Typical lawyer answer: “It depends”. If the employer sets up an office for the employee in the company, but lets him choose where he works – according to the motto: “You can come here every day but also work at home on individual days” – then there is no entitlement. The situation is different if working from home is also in the interest of the employer, for example to save costs. In this case, the employer must contribute to all costs for setting up the home office; i.e. additional costs for electricity, for the equipment of the home office, etc. Flat rates are usually agreed for this, which range from EUR 50.00 to EUR 80.00.
Ultimately, yes, but really only as a last resort. First of all, it must not be a matter of just a slight drop, i.e. the employee cannot of course “drop the pen” as soon as the temperature drops from 19°C to 18.8°C. In addition, the deviation must not only be temporary, for example due to a brief failure of the heating system. Even if the temperature drops significantly for a longer period of time – i.e. a few hours – you should never just go home as an employee. Instead, you must first point this out to your supervisor and ask them to take care of it. However, if the employee is unable or unwilling to remedy the situation, the employee may stop working because the employer does not provide a proper workplace.
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In principle, the minimum temperatures mentioned also apply to pregnant women and employees with chronic illnesses; So there are no special legally defined minimum temperatures here. But: As already mentioned, employers must protect their employees from health risks and therefore also provide them with a – as we say in employment law – a “ suffering-friendly ” workplace. The word may sound nasty, but it still expresses well what is behind it: If an employee has a special physical disposition that means that they cannot work at a “standard workplace” – like their colleagues – without impairments, then this workplace must be individual – just “according to suffering” – to be adjusted. This is also conceivable in the form of an increase in room temperature.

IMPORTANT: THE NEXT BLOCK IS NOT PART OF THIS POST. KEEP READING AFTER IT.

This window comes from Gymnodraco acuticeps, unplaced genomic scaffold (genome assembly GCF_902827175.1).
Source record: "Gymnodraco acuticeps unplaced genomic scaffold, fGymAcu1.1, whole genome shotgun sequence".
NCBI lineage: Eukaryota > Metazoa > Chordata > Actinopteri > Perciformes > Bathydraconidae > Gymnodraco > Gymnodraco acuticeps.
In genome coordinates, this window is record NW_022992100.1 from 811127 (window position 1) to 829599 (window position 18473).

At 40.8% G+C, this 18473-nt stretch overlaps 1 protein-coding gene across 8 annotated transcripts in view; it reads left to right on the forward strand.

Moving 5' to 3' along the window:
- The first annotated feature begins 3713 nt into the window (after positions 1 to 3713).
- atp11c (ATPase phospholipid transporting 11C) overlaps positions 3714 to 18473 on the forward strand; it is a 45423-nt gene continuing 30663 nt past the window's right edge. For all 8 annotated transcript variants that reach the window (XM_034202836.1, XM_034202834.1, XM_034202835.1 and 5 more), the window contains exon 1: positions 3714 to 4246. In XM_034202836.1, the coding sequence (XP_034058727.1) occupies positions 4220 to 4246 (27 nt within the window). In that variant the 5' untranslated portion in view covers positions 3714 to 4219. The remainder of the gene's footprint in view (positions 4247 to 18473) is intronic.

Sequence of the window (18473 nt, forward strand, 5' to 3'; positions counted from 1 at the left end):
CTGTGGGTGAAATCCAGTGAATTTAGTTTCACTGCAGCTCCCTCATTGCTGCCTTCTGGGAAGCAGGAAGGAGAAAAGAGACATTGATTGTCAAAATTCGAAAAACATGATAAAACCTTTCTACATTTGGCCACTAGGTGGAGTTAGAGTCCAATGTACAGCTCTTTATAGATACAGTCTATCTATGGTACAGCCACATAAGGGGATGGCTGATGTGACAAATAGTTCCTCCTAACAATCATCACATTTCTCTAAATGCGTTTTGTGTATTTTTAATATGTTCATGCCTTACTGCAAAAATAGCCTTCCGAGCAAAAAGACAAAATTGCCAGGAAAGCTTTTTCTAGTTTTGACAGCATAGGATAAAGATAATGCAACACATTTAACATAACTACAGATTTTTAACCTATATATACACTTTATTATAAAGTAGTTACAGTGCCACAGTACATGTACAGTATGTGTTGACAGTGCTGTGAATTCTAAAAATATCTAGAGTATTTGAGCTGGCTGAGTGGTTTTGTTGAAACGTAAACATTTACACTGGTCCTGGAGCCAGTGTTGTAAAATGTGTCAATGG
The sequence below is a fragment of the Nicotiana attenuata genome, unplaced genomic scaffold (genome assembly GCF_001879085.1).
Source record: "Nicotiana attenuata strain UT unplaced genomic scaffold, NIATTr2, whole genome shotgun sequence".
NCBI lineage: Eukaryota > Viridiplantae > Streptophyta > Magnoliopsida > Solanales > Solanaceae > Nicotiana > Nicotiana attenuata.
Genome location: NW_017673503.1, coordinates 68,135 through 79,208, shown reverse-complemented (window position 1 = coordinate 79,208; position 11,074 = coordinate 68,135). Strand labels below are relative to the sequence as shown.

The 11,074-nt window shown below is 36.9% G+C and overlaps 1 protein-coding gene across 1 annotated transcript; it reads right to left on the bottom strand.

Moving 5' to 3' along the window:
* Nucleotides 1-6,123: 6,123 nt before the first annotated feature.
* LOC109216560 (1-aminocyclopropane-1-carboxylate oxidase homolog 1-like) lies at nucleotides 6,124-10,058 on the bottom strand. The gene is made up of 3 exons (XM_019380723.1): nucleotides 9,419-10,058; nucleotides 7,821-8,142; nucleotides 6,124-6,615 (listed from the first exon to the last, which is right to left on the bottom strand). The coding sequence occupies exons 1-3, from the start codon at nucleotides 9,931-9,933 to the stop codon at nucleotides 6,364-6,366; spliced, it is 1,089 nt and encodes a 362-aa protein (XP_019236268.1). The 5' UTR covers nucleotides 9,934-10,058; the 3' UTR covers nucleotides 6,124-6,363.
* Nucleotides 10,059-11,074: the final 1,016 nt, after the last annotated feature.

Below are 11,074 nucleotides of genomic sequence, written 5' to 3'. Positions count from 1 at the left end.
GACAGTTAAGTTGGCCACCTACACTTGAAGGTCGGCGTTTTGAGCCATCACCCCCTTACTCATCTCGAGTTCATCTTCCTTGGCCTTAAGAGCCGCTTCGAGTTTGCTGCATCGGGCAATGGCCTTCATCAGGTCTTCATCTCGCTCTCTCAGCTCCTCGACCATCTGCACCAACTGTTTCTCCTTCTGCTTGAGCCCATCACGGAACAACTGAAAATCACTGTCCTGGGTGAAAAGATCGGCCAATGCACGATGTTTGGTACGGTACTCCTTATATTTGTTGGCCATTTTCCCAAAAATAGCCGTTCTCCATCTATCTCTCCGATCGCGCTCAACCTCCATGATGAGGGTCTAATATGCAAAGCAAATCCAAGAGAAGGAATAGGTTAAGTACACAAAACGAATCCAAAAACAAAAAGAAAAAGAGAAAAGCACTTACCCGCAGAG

There will be no such controls or penalties. So that there are no misunderstandings: The room temperatures now prescribed in the “Short-Term Energy Security Ordinance” only apply as maximum temperatures in public buildings; must therefore be complied with here. In companies, on the other hand, they only apply as minimum temperatures. This means that private employers can temporarily reduce the room temperature – for example in offices from 20°C to 19°C – without violating occupational safety, but do not have to do so. Accordingly, there are neither controls nor penalties. The “Short-Term Energy Security Ordinance” does not provide for any minimum temperatures for private apartments. Apart from that, state controls of the room temperature would certainly be unconstitutional here – we already spoke about the basic right of the inviolability of the home.